Five Ways Attractions Can Deliver Emotional Experiences

By Jon Young

We’ve conducted scores of focus groups amongst visitors to attractions over the years.  When they tell us their most treasured memories, responses can range from gazing at a Picasso masterpiece to petting Billy the farm goat.  These experiences have very little in common in a literal sense, which makes them difficult to group and categorise.  But each has generated an emotional response, and it is for this reason that they are remembered with such clarity.

The reason emotional experiences are so prominent in visitors’ minds is linked to how we evolved - the ability to remember fear, joy, or sadness increasing our chances of survival.  Our brain is hard-wired to remember these emotions, regardless of the context they occur in.

How attractions can deliver emotion…

We use a range of research methods to understand how attractions can deliver an emotional experience: visitor observations, in-depth interviews, standard exit surveys and more.  We’ve combined what we have learned with some of the latest neuroscience* and come up with five recommendations.

  1. Create the context: Central to the creation of emotion is the brain’s ability to make an accurate prediction of what to expect. So the venue should always try to frame the visit in an accurate context.  If the exhibition is likely to be sad, marketing materials or introductions should reflect that.  Inconsistent framing can lead to cognitive dissonance and avoidance.
  2. Remove anxieties: Visitors tend to report more memorable visits when they are given an introduction at the start of a visit, easing them into the subject matter.  Engagement levels also tend to be higher when physical needs are met, such as  sufficient seating, lighting or the right room temperature.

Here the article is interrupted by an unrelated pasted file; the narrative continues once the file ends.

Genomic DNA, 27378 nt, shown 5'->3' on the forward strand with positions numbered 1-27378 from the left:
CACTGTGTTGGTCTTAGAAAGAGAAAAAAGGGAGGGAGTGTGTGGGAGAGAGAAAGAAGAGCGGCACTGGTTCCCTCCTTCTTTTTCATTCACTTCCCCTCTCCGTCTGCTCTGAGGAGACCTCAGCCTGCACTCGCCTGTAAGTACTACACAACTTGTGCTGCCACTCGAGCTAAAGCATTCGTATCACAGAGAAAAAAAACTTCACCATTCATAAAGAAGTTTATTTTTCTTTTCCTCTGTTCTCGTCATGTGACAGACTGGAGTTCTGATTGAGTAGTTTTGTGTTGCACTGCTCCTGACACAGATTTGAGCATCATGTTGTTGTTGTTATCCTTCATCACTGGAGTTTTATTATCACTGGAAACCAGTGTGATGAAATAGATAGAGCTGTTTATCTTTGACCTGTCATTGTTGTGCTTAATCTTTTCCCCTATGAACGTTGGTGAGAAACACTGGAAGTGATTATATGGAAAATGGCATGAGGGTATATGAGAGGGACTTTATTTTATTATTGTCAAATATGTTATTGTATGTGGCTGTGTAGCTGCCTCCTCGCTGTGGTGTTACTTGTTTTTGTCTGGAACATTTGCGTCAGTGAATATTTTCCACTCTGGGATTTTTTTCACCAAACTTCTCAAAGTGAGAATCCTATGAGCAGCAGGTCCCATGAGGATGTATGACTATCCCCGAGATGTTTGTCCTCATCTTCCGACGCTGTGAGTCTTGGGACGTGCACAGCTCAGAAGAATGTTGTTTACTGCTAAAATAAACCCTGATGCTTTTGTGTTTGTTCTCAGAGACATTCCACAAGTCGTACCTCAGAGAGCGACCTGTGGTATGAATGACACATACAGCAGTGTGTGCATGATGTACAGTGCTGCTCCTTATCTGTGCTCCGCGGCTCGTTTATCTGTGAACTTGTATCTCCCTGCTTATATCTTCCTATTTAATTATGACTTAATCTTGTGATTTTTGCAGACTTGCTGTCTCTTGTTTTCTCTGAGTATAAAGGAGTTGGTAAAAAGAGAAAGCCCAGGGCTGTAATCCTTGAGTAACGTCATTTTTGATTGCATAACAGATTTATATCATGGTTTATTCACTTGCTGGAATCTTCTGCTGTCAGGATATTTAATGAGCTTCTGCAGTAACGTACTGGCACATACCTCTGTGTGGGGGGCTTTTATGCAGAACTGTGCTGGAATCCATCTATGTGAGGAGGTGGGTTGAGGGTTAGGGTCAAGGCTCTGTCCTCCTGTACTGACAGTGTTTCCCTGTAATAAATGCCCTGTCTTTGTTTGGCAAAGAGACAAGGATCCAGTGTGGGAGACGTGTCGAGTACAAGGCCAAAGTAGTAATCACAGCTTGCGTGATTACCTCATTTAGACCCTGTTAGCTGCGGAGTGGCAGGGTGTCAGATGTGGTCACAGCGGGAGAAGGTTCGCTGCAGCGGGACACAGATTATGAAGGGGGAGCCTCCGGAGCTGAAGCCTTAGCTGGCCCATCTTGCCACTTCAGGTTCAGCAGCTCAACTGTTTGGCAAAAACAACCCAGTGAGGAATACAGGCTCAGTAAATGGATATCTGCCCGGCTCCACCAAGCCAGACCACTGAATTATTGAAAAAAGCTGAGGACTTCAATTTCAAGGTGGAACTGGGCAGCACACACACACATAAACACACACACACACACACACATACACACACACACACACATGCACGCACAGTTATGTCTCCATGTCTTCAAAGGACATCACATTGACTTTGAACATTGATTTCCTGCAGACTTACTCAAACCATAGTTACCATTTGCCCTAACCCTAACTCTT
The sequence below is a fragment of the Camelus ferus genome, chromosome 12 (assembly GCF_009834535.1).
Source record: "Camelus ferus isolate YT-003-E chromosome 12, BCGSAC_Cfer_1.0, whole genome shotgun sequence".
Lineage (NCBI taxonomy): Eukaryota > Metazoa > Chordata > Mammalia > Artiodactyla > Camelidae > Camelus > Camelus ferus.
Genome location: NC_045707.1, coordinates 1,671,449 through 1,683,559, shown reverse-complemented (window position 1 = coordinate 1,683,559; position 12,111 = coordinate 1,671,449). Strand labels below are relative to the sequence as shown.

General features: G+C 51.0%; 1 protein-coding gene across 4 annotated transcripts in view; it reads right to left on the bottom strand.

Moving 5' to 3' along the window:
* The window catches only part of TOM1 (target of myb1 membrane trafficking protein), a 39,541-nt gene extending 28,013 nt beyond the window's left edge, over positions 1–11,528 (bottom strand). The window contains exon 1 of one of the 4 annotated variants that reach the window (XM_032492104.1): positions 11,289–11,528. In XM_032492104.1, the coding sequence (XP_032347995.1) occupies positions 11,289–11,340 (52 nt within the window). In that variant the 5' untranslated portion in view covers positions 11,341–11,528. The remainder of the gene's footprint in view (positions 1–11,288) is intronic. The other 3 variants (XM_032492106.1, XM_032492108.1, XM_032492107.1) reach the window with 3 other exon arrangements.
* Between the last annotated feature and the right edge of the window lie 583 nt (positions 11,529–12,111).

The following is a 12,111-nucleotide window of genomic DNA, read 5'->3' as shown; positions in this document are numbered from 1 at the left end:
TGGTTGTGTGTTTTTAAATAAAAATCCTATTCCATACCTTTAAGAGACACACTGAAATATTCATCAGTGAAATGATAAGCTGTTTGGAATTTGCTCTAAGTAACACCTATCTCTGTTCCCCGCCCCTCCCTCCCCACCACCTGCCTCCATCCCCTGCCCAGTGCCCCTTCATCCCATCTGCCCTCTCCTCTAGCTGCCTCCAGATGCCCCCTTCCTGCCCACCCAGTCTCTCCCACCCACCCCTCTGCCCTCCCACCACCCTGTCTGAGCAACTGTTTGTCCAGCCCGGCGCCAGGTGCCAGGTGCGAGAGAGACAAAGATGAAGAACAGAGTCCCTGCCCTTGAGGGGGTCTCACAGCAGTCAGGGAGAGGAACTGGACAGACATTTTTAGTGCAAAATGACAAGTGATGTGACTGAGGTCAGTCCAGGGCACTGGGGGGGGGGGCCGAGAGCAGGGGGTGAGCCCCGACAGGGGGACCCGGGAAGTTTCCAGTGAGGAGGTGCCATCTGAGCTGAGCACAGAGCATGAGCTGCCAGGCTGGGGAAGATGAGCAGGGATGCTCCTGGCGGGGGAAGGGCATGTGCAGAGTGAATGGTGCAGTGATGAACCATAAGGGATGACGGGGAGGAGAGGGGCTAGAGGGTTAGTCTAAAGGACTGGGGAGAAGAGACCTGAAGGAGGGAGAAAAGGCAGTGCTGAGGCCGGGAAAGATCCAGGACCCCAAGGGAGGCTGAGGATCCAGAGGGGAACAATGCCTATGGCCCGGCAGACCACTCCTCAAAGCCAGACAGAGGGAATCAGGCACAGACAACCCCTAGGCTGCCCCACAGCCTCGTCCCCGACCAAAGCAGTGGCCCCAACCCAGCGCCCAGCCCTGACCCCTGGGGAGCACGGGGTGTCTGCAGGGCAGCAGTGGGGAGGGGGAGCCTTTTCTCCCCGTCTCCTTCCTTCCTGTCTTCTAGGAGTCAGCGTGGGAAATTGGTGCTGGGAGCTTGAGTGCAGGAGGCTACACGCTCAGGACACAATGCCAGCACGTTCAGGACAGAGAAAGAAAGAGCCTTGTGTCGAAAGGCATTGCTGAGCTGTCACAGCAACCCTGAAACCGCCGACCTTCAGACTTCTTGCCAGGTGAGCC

3. Categorise where possible: ‘Categories’ provide the brain with a short-cut in understanding, so it doesn’t have to make predictions based on all of the stimulus it is provided with.  The more that attractions use accessible language, the more visitors are likely to connect emotionally with the collections.  The most effective venues provide accessible language at a number of levels – overall, by section and by exhibit.
  4. ‘Relatability’: Attractions are more likely to create emotional moments if they present their collections in ‘relatable’ ways.  Personal stories are an effective gateway to this, as is presenting collections through the lens of modern-day concerns (e.g. terrorism).  Well-known characters, familiar experts and a mix of media also meet this criterion.
  5. Juxtaposition: A common theme from our research is the role of juxtaposition in delivering the emotions of ‘awe’, ‘surprise’ or ‘amusement’.  This could be something that feels out of place - like a dinosaur in an iconic building, or Horrible Histories depicting the Magna Carta. It could be one object giving two very different messages - like the handkerchief used as a map before it was turned into a ballroom gown (at a recent British Library exhibition).

Venues may not always wish to break down their experience so scientifically, but at the very least they may want to ‘think caveman’ and judge the extent to which they are speaking to visitors’ evolutionary hard-wiring.  If they do, then the chances of memorable visits, deeper understanding and higher visitor numbers will be that improved accordingly.

We’ll be following this up with a white paper describing our methodology in more detail.  But for now, we’d love to hear your thoughts.

* Lisa Feldman Barrett, How Emotions are Made

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